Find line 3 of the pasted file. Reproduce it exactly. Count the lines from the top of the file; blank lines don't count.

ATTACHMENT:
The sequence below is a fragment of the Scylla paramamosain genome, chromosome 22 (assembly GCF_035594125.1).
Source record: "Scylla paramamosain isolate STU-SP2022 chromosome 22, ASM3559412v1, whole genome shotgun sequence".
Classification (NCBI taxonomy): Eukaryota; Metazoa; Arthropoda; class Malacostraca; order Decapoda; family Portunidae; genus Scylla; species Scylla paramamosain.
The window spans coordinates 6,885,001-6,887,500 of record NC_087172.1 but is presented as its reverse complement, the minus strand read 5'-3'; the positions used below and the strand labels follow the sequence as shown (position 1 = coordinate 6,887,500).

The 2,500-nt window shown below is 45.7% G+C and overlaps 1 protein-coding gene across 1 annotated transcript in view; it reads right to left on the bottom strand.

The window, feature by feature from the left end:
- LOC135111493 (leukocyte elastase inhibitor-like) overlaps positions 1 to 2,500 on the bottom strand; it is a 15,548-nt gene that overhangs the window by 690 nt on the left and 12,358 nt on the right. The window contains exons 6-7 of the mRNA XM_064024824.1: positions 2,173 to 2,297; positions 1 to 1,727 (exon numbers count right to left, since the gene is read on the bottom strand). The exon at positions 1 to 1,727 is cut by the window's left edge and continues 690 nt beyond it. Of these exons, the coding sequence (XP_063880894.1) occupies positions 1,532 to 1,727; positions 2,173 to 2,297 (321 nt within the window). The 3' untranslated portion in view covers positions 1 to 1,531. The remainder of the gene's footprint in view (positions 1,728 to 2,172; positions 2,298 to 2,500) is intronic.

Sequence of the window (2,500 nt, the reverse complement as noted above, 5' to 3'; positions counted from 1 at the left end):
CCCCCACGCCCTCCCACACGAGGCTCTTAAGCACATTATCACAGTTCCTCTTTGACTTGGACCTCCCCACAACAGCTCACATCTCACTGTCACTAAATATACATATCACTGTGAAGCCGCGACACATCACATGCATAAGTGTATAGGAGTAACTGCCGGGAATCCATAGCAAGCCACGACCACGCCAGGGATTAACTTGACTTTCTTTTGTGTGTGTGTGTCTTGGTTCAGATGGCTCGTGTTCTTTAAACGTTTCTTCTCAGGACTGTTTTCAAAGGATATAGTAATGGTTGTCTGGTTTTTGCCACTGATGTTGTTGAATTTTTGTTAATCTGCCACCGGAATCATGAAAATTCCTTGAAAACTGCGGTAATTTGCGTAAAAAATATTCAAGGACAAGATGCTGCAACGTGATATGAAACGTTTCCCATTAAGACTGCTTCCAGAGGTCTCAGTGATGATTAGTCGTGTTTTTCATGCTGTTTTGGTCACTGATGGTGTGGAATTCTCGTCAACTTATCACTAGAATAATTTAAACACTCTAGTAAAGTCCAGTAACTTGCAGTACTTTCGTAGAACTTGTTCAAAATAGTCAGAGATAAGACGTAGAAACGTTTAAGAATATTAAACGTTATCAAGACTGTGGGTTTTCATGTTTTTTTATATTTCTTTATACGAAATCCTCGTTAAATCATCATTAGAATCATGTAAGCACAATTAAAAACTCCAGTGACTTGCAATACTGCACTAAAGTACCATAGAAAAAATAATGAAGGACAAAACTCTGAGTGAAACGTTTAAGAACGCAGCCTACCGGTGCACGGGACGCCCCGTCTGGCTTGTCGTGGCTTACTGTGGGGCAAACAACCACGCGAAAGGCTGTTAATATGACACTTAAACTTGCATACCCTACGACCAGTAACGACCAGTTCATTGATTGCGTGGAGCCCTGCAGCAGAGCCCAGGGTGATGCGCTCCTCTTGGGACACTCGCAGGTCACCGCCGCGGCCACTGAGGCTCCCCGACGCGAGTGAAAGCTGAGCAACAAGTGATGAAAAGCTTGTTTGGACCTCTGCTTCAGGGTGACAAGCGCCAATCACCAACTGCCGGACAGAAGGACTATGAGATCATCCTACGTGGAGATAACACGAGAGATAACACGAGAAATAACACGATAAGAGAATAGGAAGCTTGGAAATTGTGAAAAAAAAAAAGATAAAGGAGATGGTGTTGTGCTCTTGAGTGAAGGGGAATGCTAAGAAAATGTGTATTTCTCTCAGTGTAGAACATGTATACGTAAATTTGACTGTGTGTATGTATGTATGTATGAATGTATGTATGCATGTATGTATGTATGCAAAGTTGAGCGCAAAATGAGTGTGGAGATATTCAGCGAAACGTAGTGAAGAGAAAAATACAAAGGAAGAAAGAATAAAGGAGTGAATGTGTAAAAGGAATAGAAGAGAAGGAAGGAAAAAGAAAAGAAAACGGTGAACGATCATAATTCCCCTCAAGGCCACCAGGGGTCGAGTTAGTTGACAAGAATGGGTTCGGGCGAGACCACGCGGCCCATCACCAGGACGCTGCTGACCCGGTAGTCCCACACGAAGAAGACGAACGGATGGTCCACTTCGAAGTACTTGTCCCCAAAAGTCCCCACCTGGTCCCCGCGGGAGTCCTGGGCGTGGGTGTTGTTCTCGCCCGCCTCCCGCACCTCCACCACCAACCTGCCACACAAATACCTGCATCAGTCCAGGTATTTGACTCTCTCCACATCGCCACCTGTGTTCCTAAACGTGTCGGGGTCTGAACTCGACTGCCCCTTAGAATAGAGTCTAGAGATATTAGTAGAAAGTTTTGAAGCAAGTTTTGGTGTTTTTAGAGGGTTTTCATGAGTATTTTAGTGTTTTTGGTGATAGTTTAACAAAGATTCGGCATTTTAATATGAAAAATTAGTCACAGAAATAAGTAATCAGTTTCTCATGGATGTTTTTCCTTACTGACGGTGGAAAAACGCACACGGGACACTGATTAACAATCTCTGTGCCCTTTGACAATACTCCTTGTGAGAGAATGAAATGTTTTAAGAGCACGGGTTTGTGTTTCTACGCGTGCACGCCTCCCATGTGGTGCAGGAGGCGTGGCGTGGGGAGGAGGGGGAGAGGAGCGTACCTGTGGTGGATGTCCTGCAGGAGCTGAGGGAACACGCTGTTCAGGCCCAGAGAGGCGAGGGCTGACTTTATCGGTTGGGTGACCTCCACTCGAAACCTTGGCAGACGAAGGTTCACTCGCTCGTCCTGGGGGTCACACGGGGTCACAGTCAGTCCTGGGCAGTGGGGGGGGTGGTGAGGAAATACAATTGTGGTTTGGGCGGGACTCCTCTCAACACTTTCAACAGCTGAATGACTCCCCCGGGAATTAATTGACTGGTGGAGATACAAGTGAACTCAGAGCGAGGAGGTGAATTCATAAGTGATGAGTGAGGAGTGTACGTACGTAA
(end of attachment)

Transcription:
Classification (NCBI taxonomy): Eukaryota; Metazoa; Arthropoda; class Malacostraca; order Decapoda; family Portunidae; genus Scylla; species Scylla paramamosain.